5.5 Exilic testimonials

The OT records several persons from other faiths who came into contact with the God of Israel. Some examples are presented to validate missionary engagements in the OT.

5.5.1 2 Kings 5:1-19 Naaman's maidservant

The OT abounds in stories and works of God's faithful servants engaging directly or indirectly in sharing the truth in foreign lands. Besides the prophets, who were directly assigned the task of communicating God's messages and warnings to the leaders of both Israel and other nations, there were other individuals whose faith left the mark of their theology and understanding of God's mission in the OT on unbelievers. One of these individuals was a servant girl, who had been taken into captivity and made a slave to Naaman, a commander in Syria (2 Kgs. 5:2). Although hardly anything is written about this servant girl's background, the cultural context emphasizes her gender, her status as a servant, and her position in society as a captive. Her faith leads her master to find healing and his ultimate belief in Yahweh - the God of Israel.

It is thus clear from this rendition that God's mission is not dependent on personalities. Neither is He a respecter of persons. The following questions beg for answers. Why would God fail to send His prophet Elisha directly to Naaman to perform his healing miracles? Why would God use the faith of a young girl and that of the servants in Syria when there were many respected persons in Israel who would have procured the healing in a "respectable and most appropriate way in the eyes of human beings"? Why would Naaman be required to dip seven times into the river Jordan instead of the prophet speaking a word of healing upon him? Why would she have to travel all the way to Israel and not be healed in Syria? Ultimately, 2 Kings 5:5-17 states that Naaman confessed his faith in Yahweh and pledged his allegiance to no other god, except the God of Israel. Despite these challenges, this is an indication that Naaman would probably follow in the footsteps of the patriarchs and prophets and be counted as one of those faithful servants of Yahweh in the history of the OT's mission.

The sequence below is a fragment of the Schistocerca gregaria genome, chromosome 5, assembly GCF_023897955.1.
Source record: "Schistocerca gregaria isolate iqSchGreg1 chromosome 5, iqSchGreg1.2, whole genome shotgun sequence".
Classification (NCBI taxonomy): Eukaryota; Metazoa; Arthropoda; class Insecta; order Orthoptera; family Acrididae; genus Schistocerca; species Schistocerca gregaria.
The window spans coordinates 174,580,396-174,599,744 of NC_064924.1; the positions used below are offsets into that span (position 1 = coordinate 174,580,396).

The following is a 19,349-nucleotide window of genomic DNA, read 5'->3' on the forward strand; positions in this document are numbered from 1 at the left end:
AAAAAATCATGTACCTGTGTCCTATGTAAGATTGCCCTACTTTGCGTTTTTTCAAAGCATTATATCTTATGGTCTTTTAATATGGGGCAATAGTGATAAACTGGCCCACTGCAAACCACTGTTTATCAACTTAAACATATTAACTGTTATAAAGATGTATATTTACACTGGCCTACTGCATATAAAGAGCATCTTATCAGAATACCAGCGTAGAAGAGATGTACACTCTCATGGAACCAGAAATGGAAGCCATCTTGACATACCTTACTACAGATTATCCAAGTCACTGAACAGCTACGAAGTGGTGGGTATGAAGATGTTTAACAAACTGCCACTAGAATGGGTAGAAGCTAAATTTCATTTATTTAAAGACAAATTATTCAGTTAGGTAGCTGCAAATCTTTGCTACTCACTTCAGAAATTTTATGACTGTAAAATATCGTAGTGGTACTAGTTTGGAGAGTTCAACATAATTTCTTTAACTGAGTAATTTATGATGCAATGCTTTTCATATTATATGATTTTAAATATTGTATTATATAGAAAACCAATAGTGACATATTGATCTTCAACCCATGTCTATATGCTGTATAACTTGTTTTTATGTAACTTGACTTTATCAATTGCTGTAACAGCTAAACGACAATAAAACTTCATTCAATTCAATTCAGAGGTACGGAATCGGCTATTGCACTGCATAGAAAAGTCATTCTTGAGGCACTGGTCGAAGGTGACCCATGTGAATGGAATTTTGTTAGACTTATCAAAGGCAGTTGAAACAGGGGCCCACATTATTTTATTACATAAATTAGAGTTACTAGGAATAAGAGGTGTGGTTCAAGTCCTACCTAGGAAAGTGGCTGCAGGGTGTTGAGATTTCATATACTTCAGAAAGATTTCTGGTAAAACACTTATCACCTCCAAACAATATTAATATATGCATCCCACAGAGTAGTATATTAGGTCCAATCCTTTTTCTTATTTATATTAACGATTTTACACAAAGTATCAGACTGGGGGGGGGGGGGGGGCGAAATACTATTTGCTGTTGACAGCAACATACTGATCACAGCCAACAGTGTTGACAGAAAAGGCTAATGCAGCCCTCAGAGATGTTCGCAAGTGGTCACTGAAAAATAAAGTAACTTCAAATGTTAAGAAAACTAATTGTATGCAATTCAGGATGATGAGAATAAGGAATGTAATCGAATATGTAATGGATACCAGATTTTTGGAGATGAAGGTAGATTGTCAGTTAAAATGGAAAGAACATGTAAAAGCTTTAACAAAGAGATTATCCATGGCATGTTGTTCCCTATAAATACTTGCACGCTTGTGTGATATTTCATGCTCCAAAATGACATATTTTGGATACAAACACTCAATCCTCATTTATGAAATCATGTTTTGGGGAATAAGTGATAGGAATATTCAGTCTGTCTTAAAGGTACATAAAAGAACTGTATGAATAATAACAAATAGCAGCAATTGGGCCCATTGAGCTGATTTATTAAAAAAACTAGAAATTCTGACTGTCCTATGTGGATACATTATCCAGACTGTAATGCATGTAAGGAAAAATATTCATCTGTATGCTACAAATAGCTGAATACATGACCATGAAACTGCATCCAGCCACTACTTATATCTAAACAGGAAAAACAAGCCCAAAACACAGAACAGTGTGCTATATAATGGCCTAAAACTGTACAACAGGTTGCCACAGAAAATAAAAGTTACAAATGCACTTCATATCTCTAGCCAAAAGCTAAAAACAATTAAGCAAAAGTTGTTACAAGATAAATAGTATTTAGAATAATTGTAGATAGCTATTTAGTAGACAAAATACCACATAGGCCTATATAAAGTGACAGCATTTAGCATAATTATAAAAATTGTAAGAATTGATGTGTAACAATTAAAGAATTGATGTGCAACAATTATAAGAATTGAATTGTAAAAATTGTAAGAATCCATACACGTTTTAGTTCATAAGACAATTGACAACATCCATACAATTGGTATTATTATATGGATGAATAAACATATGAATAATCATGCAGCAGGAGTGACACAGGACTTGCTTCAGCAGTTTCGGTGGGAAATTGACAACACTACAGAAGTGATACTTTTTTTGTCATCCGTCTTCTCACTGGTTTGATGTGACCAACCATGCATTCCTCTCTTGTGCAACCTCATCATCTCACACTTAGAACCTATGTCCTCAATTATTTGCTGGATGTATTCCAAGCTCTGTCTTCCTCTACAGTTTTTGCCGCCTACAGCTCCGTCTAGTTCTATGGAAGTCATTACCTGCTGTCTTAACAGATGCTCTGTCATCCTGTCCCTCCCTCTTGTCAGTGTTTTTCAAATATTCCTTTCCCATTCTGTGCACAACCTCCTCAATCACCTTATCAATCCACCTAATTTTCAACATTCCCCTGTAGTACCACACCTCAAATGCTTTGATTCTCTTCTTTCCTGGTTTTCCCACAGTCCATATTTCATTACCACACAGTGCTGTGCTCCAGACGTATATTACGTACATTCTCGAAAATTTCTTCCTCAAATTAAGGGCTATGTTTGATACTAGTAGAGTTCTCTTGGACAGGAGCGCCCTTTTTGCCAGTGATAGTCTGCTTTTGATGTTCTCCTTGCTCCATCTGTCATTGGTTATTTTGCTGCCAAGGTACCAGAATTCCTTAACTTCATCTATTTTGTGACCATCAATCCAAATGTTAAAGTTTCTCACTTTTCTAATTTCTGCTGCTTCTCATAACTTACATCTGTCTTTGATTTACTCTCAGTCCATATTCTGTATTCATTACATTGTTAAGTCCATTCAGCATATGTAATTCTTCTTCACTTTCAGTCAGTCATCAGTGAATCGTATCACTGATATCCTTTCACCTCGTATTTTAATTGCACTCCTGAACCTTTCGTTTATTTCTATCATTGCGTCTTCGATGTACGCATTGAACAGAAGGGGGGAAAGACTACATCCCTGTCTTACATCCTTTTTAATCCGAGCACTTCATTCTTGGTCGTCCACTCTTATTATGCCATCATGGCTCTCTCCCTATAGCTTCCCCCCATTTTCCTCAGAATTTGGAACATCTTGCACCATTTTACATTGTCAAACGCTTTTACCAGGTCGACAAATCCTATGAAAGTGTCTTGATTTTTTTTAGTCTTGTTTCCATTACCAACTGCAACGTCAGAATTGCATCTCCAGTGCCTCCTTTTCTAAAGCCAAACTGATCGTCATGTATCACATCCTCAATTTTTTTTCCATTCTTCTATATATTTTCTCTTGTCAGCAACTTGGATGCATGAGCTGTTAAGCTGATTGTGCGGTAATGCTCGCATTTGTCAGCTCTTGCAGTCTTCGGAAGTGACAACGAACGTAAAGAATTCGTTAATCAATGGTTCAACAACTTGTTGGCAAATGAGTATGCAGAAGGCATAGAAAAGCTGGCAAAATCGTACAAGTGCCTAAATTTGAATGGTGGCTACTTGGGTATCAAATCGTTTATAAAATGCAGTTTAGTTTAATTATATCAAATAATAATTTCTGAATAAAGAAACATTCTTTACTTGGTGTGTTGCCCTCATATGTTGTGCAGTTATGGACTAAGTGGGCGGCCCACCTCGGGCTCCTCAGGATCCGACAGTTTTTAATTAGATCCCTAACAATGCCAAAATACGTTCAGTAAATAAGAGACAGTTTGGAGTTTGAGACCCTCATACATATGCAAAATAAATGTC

5.5.2 Daniel 3: Daniel, Shadrack, Meshach and Abednego

The account of Daniel and his companions in Babylon offers insights into faithfulness and mission that still remain relevant after twenty-six hundred years. The focus is on how God turns bad into good in this experience of four teenagers. Through no fault of their own, they were exiled to a foreign country. Yet, because of their unswerving commitment, God was able to use them as witnesses for His purposes and power. Through various ordeals, such as a fiery furnace and a den of lions, God not only displayed His care for Daniel and his friends, but He demonstrated His power in front of pagans who knew only their idols. Who but God knows the eternal results of the faithfulness displayed by these young Hebrews?

In a world full of knowledge, philosophy and theology, the four young men stood out as instruments of God's mission. Their experience stands out as a test of true stewardship in a foreign land where one has few if any choices to make. Already in Babylon and in exile, the four Hebrew boys knew that their lives depended wholly on God, the Lord of their forefathers. Commenting on their first test, Steinmann (2008:100) states explicitly that these young men in their early teens demonstrated their ability to withstand the pressure of a foreign culture to compromise their faith.

A spiritual foundation is important, as it plays a big role in the lives of God's people. When God called Abraham out of pagan practice and covenanted with him, His goal was mapped out not only for Abraham's own sake, but also for that of his descendants. God's intention beats all the intentions of men and His ways cannot compare to the ways of men. One of the ways in which Abraham's descendants had to practise their faith before God was through obedience to His commandments. Their children had to be instructed in these commandments on a daily basis and they had to be passed on from generation to generation (Deut. 6:6-7; cf. 4:9).

The parents of Daniel, Shadrack, Meshach, and Abednego could not have predicted what would happen to their children. However, through faithful, daily religious instruction, they provided a strong spiritual foundation for their children. It is important that contemporary parents seek to do the same for their children. The constant dwelling on God, the constant recounting of the miracles, the goodness, and the love of God can be of as much benefit to the parents as to the children. Even for those who do not have children or for those whose children are gone, it is important to keep the reality, goodness, and power of God before us at all times. After all, how can we share with others what we, ourselves, have not experienced? How can God's mission be a reality to the people of other faiths unless it is a reality to God's people?

5.5.3 Jonah 1-4: Reluctant prophet/missionary

The drama unfolds with God demonstrating His will by calling on Jonah (1:1) to undertake His mission (Jonah 1:2) in a foreign land (Nineveh). Unlike Abraham (Gen. 12:1), Jonah did not obey God, which was not new in Israel. According to Keck (1996:480-481), Jonah's resistance to the call from Yahweh is not unique. Moses shrank from speaking to Pharaoh (Exod. 3:10-4:17); Elijah fled from denouncing the regime of Ahab (1 Kgs 19:1-18); Jeremiah recoiled from prophesying to the nations (Jer. 1:4-10). Yet Jonah exceeds them all in his defiance.